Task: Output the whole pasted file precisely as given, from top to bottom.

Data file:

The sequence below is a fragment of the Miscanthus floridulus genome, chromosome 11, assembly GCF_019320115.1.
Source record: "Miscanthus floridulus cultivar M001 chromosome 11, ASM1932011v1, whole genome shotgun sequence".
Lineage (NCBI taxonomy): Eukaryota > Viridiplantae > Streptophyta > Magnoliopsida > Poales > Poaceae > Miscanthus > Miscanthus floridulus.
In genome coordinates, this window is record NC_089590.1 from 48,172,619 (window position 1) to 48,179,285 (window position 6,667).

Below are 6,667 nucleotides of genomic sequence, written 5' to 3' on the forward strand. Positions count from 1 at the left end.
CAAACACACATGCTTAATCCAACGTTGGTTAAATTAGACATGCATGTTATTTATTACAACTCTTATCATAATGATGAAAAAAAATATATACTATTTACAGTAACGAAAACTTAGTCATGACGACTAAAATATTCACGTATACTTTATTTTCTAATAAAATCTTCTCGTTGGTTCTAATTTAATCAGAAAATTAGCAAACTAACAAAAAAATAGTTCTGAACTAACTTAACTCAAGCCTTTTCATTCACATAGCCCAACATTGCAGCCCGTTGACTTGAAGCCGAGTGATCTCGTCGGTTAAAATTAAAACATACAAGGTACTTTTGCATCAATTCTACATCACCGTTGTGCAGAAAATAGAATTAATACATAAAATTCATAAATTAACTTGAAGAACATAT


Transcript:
The sequence below is a fragment of the Miscanthus floridulus genome, chromosome 11, assembly GCF_019320115.1.
Source record: "Miscanthus floridulus cultivar M001 chromosome 11, ASM1932011v1, whole genome shotgun sequence".
Lineage (NCBI taxonomy): Eukaryota > Viridiplantae > Streptophyta > Magnoliopsida > Poales > Poaceae > Miscanthus > Miscanthus floridulus.
In genome coordinates, this window is record NC_089590.1 from 48,172,619 (window position 1) to 48,179,285 (window position 6,667).

Below are 6,667 nucleotides of genomic sequence, written 5' to 3' on the forward strand. Positions count from 1 at the left end.
CAAACACACATGCTTAATCCAACGTTGGTTAAATTAGACATGCATGTTATTTATTACAACTCTTATCATAATGATGAAAAAAAATATATACTATTTACAGTAACGAAAACTTAGTCATGACGACTAAAATATTCACGTATACTTTATTTTCTAATAAAATCTTCTCGTTGGTTCTAATTTAATCAGAAAATTAGCAAACTAACAAAAAAATAGTTCTGAACTAACTTAACTCAAGCCTTTTCATTCACATAGCCCAACATTGCAGCCCGTTGACTTGAAGCCGAGTGATCTCGTCGGTTAAAATTAAAACATACAAGGTACTTTTGCATCAATTCTACATCACCGTTGTGCAGAAAATAGAATTAATACATAAAATTCATAAATTAACTTGAAGAACATAT